Wale is a music producer. Recently he composed music for a hit track which enjoyed substantial airplay for over 6 months. Consequent upon the success of his track, he was approached by an international music corporation, who requested him to transfer his copyright in the music to the company in return for a one off payment of $200,000 and royalties capped at 5% of global sales for the next 2 years. They assured him that he would enjoy more concert appearances with the allied revenue streams. Wale is confused and requires advice on his legal rights.
Of all the forms of copyright protected works, music is perhaps the most restricted and licensed. Since music was first broadcast on radio, a vast mechanism for licensing music has emerged from the opposing forces of the recording industry and the radio and TV broadcasting industries.
Copyright ownership can be transferred like any other form of property. Copyright is transmissible by assignment, by testamentary disposition, operation of law, as personal or moveable property. however, to give legal effect to that transmission there must be a written agreement signed by the assignor. Any grant by the copyright owner binds every successor in title except a bona-fide purchaser for value without notice (actual or constructive).
This doesn’t however mean that a copyright cannot be transferred verbally, as it is trite law that a verbal agreement to which both parties have agreed all the terms (i.e. has reached completion) is legally binding. It follows then that a verbal agreement to assign, provided there is no dispute as to the terms of the assignment between the assignor and assignee, is valid and copyright is transmissible by operation of basic contract. It is however advisable that the parties sign a confirmatory assignment agreement which refers retrospectively to the earlier assignment.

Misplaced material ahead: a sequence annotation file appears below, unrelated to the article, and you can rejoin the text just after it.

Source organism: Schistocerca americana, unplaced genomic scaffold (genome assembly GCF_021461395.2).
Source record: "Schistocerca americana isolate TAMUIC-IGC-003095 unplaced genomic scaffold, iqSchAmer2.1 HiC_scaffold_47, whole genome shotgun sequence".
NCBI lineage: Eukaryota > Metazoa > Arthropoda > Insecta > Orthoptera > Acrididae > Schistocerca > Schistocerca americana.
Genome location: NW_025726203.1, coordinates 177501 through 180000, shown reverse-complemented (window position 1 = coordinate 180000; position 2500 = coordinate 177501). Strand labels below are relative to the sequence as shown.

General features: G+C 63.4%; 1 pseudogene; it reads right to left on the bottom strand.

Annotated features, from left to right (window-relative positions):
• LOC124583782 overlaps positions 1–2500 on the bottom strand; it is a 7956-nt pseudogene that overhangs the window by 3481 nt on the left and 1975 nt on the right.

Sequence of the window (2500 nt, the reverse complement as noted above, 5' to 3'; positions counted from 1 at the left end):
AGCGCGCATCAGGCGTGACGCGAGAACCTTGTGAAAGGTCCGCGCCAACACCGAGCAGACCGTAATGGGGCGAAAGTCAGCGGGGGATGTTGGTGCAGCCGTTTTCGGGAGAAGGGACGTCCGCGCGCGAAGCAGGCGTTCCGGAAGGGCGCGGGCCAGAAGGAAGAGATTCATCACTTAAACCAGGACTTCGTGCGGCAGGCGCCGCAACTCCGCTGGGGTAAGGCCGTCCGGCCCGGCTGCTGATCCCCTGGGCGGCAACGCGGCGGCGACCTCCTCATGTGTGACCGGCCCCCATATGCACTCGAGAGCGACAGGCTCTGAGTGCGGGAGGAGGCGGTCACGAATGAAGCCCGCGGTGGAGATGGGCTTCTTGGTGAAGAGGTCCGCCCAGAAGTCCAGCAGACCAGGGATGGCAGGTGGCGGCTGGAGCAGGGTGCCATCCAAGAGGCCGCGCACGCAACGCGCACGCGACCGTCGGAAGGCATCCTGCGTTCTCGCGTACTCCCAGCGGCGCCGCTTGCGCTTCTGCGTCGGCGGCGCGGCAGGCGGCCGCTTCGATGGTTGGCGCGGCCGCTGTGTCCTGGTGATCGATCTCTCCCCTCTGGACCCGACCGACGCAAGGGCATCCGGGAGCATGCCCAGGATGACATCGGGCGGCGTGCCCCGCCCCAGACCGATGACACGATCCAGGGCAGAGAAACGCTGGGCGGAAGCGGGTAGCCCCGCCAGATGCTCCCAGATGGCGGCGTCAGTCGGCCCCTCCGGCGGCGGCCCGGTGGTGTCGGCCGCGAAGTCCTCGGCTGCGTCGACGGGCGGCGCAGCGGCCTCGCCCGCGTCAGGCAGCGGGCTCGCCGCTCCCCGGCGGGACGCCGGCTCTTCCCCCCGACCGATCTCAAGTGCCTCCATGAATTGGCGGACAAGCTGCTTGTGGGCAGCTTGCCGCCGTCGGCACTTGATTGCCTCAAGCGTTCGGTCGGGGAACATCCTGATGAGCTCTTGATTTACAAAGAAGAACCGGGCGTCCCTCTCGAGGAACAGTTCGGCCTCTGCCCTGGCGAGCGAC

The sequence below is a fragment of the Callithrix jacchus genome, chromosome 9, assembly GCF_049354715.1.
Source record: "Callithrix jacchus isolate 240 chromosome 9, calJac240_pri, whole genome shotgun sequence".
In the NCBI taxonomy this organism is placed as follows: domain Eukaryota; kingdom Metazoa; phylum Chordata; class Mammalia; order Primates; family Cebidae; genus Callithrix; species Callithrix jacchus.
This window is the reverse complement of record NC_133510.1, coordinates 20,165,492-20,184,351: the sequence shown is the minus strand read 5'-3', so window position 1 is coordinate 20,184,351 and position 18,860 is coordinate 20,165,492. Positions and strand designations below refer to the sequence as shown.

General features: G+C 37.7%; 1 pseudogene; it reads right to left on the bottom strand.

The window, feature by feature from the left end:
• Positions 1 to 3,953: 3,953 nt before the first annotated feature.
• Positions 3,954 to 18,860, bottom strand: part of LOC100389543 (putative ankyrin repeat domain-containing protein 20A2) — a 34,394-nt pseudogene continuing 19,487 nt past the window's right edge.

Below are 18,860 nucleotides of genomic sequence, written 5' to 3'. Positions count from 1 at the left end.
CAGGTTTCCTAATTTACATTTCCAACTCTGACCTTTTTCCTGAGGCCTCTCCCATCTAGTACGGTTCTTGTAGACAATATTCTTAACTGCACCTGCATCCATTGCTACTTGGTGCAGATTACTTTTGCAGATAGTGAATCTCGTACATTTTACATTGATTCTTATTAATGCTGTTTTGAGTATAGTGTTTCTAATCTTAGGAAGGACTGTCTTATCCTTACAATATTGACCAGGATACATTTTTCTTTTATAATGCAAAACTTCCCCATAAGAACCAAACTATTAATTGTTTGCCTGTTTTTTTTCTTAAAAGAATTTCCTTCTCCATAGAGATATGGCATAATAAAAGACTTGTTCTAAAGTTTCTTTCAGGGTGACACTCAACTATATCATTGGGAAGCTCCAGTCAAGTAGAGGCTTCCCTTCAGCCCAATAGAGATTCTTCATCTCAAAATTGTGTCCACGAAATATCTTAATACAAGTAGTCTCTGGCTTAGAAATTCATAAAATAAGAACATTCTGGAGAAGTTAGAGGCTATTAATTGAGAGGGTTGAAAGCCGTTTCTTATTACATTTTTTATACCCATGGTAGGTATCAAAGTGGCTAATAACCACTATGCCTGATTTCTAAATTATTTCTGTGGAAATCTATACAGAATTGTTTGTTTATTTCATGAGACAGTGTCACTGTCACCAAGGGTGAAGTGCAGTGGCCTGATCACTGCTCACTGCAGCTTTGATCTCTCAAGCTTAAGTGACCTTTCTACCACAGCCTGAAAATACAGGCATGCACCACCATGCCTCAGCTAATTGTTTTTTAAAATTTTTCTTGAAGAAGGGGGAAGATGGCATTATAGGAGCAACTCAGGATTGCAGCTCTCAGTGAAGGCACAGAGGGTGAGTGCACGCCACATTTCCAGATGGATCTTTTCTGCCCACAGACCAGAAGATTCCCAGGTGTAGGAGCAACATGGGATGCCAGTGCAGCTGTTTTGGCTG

The transfer could be partial or total, where the rights owner can transfer all of the exclusive rights his or her grants. In partial assignment, a music author may transfer his reproduction, translation and adaptation rights to a publisher. He may also decide to split his rights between different persons.
Copyright assignment agreements can be limited in terms of duration or territory. The author of a literary work could, for example, assign their right to reproduce it in the UK, Nigeria, Ghana and the Gambia for 4 years.
Copyright assignment agreements can be reversionary, in other words, the rights can revert back to the assignor on the occurrence of an uncertain event, such as an unremedied breach of contract. This protects the assignor from the loss of their rights in the event of the occurrence of certain events which may be vitiate the transfer contract.
The transfer of copyrights contains some knotty issues, which could become highly problematic if not properly managed. When faced with a decision on copyrights, it is best that you seek advice from a qualified legal practitioner, so as to ensure that you take the best steps in the circumstances.
Milton & Cross Solicitors provides advice to entertainers, rights owners, rights administrators and merchandisers. We help them make informed decisions that facilitate high value transactions. Contact us for a free consultation.